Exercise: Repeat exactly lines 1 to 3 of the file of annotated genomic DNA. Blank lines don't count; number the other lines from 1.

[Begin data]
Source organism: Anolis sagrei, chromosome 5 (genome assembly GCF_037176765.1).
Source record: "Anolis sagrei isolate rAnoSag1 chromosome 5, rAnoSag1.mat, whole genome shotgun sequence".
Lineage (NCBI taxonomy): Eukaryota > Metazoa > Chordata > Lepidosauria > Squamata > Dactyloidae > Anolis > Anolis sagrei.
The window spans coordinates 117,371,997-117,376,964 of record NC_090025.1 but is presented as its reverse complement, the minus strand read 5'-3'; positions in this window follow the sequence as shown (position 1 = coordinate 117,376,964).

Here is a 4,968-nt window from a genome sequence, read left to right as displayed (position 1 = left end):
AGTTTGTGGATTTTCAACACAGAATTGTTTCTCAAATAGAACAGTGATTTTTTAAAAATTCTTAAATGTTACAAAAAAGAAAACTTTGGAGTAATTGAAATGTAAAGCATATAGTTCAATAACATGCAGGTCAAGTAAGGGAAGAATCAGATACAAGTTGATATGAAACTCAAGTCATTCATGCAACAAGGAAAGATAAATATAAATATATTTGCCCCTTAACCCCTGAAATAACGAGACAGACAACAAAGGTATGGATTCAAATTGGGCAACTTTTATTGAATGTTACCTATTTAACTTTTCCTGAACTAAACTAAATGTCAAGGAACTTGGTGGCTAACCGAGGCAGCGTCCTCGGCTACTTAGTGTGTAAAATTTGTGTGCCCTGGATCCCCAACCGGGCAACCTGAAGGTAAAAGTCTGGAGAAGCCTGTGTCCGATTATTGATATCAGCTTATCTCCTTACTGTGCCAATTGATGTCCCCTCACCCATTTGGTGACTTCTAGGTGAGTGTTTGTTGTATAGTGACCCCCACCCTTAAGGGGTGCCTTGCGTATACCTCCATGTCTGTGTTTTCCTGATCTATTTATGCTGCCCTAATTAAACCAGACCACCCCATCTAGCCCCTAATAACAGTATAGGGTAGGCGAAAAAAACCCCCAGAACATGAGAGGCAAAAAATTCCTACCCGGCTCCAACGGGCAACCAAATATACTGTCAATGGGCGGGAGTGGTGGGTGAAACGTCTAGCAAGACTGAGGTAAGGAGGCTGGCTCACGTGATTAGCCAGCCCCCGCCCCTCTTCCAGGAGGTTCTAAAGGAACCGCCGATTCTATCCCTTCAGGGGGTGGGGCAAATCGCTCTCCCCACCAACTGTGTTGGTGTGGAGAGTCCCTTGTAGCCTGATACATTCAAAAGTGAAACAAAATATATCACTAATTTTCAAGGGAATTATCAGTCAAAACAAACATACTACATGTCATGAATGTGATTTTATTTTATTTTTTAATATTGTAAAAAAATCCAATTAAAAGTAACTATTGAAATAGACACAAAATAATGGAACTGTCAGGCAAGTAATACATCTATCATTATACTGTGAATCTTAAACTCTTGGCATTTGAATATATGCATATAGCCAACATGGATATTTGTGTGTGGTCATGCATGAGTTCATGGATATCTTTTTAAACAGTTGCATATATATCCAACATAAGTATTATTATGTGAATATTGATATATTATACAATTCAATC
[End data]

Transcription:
Source organism: Anolis sagrei, chromosome 5 (genome assembly GCF_037176765.1).
Source record: "Anolis sagrei isolate rAnoSag1 chromosome 5, rAnoSag1.mat, whole genome shotgun sequence".
Lineage (NCBI taxonomy): Eukaryota > Metazoa > Chordata > Lepidosauria > Squamata > Dactyloidae > Anolis > Anolis sagrei.